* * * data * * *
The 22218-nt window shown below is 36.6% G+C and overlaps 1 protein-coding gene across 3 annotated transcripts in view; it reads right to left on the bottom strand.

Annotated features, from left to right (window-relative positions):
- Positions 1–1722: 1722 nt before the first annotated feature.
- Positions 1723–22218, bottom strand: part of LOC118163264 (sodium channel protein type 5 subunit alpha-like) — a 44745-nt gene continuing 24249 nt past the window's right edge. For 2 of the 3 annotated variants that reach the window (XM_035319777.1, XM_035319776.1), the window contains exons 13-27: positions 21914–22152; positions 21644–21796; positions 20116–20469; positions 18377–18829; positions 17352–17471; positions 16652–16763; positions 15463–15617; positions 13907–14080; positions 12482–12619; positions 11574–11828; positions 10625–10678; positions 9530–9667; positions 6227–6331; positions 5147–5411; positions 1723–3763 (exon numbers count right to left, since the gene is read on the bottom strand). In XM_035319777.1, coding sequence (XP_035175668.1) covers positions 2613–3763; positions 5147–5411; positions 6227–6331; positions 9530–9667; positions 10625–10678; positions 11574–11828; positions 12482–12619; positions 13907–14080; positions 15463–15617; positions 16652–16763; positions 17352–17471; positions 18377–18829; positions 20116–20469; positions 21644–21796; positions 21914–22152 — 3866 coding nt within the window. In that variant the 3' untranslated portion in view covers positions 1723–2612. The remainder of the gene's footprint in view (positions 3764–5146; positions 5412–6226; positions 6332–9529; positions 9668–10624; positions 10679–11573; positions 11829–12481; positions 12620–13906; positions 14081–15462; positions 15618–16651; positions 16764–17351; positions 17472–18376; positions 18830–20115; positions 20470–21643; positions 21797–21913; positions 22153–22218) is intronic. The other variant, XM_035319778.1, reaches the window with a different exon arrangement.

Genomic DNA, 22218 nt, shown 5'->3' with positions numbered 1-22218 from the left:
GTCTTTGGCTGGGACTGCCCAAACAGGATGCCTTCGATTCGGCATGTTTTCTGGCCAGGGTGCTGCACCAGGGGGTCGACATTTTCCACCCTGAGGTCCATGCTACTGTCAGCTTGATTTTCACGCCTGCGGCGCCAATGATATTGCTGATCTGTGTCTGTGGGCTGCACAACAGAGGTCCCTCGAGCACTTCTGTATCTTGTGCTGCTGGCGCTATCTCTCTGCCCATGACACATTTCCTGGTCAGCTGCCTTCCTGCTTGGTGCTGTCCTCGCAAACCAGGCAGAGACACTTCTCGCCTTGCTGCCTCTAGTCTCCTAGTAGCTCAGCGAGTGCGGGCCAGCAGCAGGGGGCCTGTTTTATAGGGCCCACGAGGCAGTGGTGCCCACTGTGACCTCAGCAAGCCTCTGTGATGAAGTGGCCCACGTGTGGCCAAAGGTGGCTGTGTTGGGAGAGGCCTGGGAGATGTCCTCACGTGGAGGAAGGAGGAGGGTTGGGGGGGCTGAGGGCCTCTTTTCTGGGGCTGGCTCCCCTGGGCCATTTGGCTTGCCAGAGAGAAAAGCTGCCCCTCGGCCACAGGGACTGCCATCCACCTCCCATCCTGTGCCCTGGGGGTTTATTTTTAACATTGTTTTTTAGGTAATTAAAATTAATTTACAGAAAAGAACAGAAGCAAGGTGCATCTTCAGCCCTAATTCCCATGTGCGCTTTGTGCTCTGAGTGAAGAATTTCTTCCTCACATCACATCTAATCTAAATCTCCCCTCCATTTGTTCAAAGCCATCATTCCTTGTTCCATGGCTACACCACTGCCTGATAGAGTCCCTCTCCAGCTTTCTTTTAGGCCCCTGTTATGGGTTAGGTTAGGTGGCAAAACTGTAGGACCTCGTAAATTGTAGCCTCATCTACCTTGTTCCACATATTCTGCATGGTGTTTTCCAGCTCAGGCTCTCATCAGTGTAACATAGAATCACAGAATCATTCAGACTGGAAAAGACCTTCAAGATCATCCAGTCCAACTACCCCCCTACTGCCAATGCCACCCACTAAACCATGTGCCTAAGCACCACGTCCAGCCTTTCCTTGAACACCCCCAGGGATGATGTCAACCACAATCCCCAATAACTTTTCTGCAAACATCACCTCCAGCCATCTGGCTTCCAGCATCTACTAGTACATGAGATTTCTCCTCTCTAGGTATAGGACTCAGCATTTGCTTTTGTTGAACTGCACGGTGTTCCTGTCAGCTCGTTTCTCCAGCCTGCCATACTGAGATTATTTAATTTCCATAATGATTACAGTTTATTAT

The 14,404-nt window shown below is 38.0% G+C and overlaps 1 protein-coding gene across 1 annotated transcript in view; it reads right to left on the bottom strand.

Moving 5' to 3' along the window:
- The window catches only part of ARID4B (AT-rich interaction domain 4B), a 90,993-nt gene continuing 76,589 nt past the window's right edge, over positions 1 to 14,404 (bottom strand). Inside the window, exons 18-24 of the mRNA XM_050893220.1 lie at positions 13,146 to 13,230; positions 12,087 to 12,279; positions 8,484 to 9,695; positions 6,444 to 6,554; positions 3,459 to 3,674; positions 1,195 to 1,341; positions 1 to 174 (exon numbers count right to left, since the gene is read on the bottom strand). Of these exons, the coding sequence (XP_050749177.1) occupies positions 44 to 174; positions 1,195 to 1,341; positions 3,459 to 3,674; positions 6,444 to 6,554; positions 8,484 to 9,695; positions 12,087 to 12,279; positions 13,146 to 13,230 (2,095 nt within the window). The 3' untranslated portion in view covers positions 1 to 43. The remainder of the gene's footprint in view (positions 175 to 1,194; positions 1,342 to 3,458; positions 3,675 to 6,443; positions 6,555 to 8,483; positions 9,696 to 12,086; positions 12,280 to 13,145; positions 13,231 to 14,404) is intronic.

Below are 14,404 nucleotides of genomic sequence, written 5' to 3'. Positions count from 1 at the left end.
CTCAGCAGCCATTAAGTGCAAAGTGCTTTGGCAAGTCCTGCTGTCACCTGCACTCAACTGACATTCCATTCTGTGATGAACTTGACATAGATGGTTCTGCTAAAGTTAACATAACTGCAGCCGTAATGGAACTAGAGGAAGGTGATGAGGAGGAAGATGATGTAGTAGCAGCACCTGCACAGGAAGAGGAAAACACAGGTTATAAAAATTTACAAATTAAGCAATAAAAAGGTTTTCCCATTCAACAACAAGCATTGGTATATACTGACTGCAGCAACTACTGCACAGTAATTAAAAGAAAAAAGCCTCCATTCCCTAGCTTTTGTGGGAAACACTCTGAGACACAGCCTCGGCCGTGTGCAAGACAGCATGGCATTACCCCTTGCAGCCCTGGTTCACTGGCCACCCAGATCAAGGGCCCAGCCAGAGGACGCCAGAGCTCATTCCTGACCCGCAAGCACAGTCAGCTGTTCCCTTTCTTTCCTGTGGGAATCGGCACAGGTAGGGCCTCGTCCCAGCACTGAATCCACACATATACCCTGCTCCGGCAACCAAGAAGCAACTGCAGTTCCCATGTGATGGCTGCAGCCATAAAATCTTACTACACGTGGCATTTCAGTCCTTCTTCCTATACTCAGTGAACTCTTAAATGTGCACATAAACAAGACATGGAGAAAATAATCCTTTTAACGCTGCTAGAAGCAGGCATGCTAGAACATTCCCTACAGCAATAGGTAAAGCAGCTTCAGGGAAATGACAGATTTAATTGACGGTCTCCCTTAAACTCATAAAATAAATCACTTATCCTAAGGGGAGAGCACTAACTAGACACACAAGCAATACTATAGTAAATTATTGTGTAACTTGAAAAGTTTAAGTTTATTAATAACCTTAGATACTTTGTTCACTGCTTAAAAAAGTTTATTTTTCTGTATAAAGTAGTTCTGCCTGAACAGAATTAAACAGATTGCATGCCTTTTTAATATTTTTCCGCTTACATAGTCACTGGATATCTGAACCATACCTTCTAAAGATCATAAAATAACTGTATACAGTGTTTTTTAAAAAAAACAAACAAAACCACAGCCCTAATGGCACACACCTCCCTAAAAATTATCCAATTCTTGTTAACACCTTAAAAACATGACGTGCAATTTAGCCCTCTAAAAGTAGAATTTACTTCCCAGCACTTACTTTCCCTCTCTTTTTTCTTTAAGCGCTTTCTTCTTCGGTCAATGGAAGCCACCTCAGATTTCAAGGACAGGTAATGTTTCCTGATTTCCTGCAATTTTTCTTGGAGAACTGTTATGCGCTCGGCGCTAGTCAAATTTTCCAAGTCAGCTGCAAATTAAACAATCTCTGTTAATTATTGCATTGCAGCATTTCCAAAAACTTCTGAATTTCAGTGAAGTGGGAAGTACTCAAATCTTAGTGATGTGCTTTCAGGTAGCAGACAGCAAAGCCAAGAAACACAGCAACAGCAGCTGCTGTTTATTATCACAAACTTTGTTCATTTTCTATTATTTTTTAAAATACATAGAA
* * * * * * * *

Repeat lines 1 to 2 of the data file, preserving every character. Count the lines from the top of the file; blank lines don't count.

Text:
The 22218-nt window shown below is 36.6% G+C and overlaps 1 protein-coding gene across 3 annotated transcripts in view; it reads right to left on the bottom strand.

Annotated features, from left to right (window-relative positions):